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Jakarta (UPI) Jan 14, 2013
Indonesia's ban on exports of mineral ores has gone into effect, although 66 major mining companies are exempted from the ban for three years.
Most of Indonesia's miners have been exporting ores before processing. Regulations that took effect Sunday require bauxite, nickel, tin, chromium, gold and silver ores to be fully refined domestically prior to export, while copper, iron ore, lead and zinc concentrates may be exported with purification or if they are semi-processed.
Coal, the country's biggest mined export, is not included in the ban.
The Indonesian government passed a regulation Saturday night exempting 66 major mining companies -- including Freeport-McMoRan Copper & Gold Inc., based in Arizona, Newmont Mining Corp., based in Colorado -- from the ban until 2017.
Indonesian Energy Minister Jero Wacik said the law would "enhance the value" of the country's mining sector.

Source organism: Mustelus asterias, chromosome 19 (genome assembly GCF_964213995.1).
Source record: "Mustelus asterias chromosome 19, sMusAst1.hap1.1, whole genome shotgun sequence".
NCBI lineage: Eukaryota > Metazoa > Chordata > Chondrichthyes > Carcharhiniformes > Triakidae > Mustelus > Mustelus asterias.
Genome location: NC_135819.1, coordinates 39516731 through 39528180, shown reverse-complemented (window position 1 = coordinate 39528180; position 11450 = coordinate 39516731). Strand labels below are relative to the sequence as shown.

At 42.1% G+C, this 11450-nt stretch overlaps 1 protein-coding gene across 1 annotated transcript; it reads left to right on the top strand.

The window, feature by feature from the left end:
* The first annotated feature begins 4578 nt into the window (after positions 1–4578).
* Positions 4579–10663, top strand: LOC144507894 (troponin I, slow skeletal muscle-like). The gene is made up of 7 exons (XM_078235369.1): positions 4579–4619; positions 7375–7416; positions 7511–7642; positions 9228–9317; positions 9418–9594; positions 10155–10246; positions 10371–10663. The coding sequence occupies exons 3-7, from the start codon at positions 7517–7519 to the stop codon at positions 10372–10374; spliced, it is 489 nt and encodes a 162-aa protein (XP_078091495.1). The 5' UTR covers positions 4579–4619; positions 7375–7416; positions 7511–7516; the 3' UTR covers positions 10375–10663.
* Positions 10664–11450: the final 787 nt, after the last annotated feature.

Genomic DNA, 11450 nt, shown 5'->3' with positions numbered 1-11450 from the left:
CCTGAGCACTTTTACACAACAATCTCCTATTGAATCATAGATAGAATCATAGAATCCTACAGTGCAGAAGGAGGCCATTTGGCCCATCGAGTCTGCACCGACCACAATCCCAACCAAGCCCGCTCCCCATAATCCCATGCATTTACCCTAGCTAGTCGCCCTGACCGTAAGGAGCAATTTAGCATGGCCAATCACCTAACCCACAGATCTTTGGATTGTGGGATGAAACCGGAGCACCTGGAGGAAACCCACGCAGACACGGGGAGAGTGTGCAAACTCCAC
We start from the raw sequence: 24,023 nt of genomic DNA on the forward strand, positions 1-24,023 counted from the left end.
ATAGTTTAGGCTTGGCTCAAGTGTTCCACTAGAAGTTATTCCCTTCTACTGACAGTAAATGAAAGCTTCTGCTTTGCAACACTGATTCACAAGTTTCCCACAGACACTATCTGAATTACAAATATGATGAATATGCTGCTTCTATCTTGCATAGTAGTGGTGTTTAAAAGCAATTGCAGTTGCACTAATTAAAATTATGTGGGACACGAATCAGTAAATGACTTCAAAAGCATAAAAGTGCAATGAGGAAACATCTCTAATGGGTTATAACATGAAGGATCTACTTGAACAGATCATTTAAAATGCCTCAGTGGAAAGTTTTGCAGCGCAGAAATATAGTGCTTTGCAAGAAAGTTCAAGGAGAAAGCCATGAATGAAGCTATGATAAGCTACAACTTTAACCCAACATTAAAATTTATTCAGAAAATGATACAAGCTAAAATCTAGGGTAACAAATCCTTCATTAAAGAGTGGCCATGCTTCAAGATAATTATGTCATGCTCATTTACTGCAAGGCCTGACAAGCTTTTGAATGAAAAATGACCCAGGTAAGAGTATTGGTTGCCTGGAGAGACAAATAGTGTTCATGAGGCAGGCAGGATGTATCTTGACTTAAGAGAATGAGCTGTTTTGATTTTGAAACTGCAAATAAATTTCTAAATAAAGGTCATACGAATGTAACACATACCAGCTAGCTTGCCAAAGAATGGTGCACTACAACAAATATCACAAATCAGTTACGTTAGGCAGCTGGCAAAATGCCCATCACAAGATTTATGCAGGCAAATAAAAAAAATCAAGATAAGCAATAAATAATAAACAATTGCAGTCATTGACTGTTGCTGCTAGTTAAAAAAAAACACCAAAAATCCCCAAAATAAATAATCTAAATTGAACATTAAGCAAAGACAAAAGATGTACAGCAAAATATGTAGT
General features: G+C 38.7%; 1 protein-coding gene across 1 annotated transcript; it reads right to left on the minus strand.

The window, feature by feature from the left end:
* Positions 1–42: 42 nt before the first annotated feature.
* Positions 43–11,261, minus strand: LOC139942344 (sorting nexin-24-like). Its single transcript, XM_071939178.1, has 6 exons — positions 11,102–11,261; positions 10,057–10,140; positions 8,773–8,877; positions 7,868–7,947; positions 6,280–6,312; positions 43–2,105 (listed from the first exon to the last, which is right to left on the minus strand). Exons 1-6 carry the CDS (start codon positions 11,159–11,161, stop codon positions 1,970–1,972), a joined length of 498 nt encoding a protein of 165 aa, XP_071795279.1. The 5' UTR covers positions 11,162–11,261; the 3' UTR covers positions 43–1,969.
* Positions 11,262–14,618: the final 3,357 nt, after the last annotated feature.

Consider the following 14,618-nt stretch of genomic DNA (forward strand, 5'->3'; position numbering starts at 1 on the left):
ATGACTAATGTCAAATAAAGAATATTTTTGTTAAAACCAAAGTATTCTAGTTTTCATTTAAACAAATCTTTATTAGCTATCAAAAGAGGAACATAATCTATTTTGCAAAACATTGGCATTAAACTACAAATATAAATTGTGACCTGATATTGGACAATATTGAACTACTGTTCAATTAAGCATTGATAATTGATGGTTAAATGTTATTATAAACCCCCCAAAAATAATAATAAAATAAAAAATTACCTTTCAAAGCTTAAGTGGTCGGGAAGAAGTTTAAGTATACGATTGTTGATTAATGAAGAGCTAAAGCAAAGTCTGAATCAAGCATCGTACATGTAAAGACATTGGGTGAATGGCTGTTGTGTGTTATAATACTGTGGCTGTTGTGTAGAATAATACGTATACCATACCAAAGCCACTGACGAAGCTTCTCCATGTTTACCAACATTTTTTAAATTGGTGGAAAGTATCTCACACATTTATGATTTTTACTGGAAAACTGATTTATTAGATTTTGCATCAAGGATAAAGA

The government had introduced a law in 2009 requiring a ban on the export of unprocessed minerals starting Jan. 12, 2014. Because of confusion over the law and a dip in commodity prices, few miners have invested in refining plants, the Wall Street Journal reported.
Amid plunging currency and growing trade deficits, industry experts thought the Indonesian government would ease its stance on the ban.
In the meantime, countries such as China have stockpiled minerals like nickel in anticipation of a cut in supply, the Journal reported.
Indonesia is the world's second-biggest producer of nickel ore.
"More than 100 mining companies have been forced to reduce or shut down operations due to the uncertainty surrounding the mineral export ban," states an editorial in the Jakarta Globe Monday. "We hope the government has a plan on what to do with the hundreds of thousands of people who may become unemployed, as well as the millions who depend on them."
Indonesia's mineral shipments totaled $10.4 billion in 2012, around 5 percent of the country's total exports, says the World Bank.
While the mining sector has been Indonesia's single-largest source of foreign direct investment, the country was ranked as the worst place to do business out of 96 global jurisdictions last year in the Fraser Institute's annual survey of mining companies.
"The most significant metal producers shouldn't expect any negative impact," Bill Sullivan, a lawyer and mining industry adviser in Jakarta was quoted as saying by the New York Times. "The real story is how the government could have left it to the night before to come to grips with this. It's been an appalling failure of government policy making."
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